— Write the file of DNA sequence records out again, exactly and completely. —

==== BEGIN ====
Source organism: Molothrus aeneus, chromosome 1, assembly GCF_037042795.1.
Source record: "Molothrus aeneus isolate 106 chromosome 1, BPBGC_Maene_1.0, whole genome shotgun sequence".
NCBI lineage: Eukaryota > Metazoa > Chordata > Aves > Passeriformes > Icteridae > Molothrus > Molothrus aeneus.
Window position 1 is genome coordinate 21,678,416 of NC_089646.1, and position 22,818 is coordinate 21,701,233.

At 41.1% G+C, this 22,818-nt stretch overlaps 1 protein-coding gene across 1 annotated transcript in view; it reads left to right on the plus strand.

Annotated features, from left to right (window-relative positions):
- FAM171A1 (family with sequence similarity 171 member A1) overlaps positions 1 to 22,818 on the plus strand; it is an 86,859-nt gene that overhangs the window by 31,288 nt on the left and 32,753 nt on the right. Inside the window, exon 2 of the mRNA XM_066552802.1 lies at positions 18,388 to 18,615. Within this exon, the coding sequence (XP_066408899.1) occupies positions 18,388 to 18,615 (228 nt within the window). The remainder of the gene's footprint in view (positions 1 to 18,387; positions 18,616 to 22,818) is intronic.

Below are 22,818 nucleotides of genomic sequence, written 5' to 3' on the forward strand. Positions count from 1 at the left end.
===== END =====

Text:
Source organism: Molothrus aeneus, chromosome 1, assembly GCF_037042795.1.
Source record: "Molothrus aeneus isolate 106 chromosome 1, BPBGC_Maene_1.0, whole genome shotgun sequence".
NCBI lineage: Eukaryota > Metazoa > Chordata > Aves > Passeriformes > Icteridae > Molothrus > Molothrus aeneus.
Window position 1 is genome coordinate 21,678,416 of NC_089646.1, and position 22,818 is coordinate 21,701,233.

At 41.1% G+C, this 22,818-nt stretch overlaps 1 protein-coding gene across 1 annotated transcript in view; it reads left to right on the plus strand.

Annotated features, from left to right (window-relative positions):
- FAM171A1 (family with sequence similarity 171 member A1) overlaps positions 1 to 22,818 on the plus strand; it is an 86,859-nt gene that overhangs the window by 31,288 nt on the left and 32,753 nt on the right. Inside the window, exon 2 of the mRNA XM_066552802.1 lies at positions 18,388 to 18,615. Within this exon, the coding sequence (XP_066408899.1) occupies positions 18,388 to 18,615 (228 nt within the window). The remainder of the gene's footprint in view (positions 1 to 18,387; positions 18,616 to 22,818) is intronic.

Below are 22,818 nucleotides of genomic sequence, written 5' to 3' on the forward strand. Positions count from 1 at the left end.